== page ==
[This French poet isn't that well-known, but his poems are blend of Surrealism, drug writing, and cerebral fantasy that I find absolutely hits me in my pleasure center every time. Sample line: "Infinite are the passages from fog to flesh in Meidosem country."]

  • Howl, by Allen Ginsburg
    [One of the greatest books of poems of the 20th century. Nothing more to add.]

  • The Collected Poems of Wallace Stevens
    [I also would like to bring along really good volumes collecting William Carlos Williams, Frank O'Hara, Ezra Pound, or John Ashbery, but aside from the Stevens I don't own any of these books, so I don't need to worry about which get the nod and which don't.]

That's fifteen—added to the twenty-five fiction titles brings us to forty. Sixty more to go.

Saturday, June 28, 2008

100 book challenge: part one: fiction

Here are the first 25 picks, all from the Fiction shelves.

  • The Mezzanine, by Nicholson Baker
    [One of my favorite authors, and this is my favorite novel by him.]

  • Labyrinths, by Jorge Luis Borges
    [This book has enough provocative, imaginative ideas in it to last one a lifetime simply by itself.]

  • The Age of Wire and String, by Ben Marcus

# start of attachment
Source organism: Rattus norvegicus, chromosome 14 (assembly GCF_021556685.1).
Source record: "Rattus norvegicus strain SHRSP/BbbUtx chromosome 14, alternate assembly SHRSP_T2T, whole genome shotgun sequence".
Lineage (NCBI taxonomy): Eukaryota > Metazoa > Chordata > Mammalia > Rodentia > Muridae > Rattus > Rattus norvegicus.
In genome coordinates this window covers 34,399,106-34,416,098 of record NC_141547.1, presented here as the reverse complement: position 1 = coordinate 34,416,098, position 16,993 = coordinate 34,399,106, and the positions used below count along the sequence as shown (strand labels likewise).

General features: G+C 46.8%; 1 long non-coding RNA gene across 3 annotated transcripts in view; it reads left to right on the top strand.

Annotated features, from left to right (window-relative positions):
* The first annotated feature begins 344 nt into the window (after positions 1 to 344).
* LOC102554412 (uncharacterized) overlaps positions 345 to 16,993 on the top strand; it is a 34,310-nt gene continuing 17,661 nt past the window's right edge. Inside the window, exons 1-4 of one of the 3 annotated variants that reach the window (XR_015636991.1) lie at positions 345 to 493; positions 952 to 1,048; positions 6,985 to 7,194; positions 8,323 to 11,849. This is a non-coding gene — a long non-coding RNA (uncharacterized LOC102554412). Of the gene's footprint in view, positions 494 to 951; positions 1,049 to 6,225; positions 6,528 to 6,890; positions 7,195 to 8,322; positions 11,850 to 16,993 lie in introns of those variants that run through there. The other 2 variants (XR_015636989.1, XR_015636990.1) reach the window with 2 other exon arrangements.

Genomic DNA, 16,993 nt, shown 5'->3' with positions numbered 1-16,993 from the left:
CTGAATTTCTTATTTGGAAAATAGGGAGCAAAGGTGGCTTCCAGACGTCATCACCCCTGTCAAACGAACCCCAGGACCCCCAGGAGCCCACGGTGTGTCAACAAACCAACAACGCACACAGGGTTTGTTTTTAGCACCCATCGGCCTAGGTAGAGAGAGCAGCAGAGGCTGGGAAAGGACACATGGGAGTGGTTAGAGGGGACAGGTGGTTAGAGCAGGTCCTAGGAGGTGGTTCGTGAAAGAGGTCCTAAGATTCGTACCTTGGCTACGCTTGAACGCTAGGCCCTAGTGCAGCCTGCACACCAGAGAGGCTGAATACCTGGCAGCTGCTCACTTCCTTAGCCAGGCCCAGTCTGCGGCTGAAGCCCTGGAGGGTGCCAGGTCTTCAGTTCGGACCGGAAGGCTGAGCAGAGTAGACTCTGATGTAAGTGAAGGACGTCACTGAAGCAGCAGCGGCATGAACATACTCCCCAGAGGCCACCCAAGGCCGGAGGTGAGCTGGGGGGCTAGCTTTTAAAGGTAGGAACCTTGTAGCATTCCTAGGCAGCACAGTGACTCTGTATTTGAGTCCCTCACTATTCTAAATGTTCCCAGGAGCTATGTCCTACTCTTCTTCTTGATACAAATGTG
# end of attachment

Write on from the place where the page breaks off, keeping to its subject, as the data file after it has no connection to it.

[Still one of the most common books for me to read a random passage out of to someone.]

  • Invisible Cities, by Italo Calvino
    [Like Labyrinths, this is a book that opens up onto a nearly infinite "possibility space."]

  • If On A Winter's Night A Traveler, by Italo Calvino [The other really essential Calvino novel.]

  • Story of the Eye, by Georges Bataille
    [A 1928 pornographic novel so mindbending it borders on the Surrealist.]

  • Crash, by J.G. Ballard
    [If we're bringing along experimental pornography, we should definitely include this.]

  • Naked Lunch, by William Burroughs
    [And this.]

  • I'm going to cheat here, and count Burroughs' "Cut-Up Trilogy" (Nova Express, Soft Machine, and The Ticket That Exploded) as one volume

  • Another cheat: William Gibson's Sprawl Trilogy (Neuromancer, Count Zero, and Mona Lisa Overdrive).

  • I actually don't need to cheat on this one, because I have the single volume that collects The Complete Hitchhiker's Guide to the Universe, by Douglas Adams, but it's really the first only the first volume that matters deeply to me. I can, however, see myself enjoying re-reading the others at some point.

  • The Lord of the Rings, by J.R.R. Tolkien.
    [I've still never made it all the way through all three of these, but it's good to bring an unfinished book along with some of the faves, and good to have a book you could feasibly read out loud for a year.]

  • The Annotated Alice, by Lewis Carroll [annotations by Martin Gardner]
    [Another good out-loud book, plus it's essential to have at least one book on hand that could entertain children. Having Alice in Wonderland and Through the Looking-Glass together in one volume make this an absolutely indispensible choice.]

  • Infinite Jest, by David Foster Wallace
    [I'm not entirely sure that I'll ever re-read this, but there are some great bits in it that often pop up in my mind, and I'd like to be able to refer to those bits at some point.]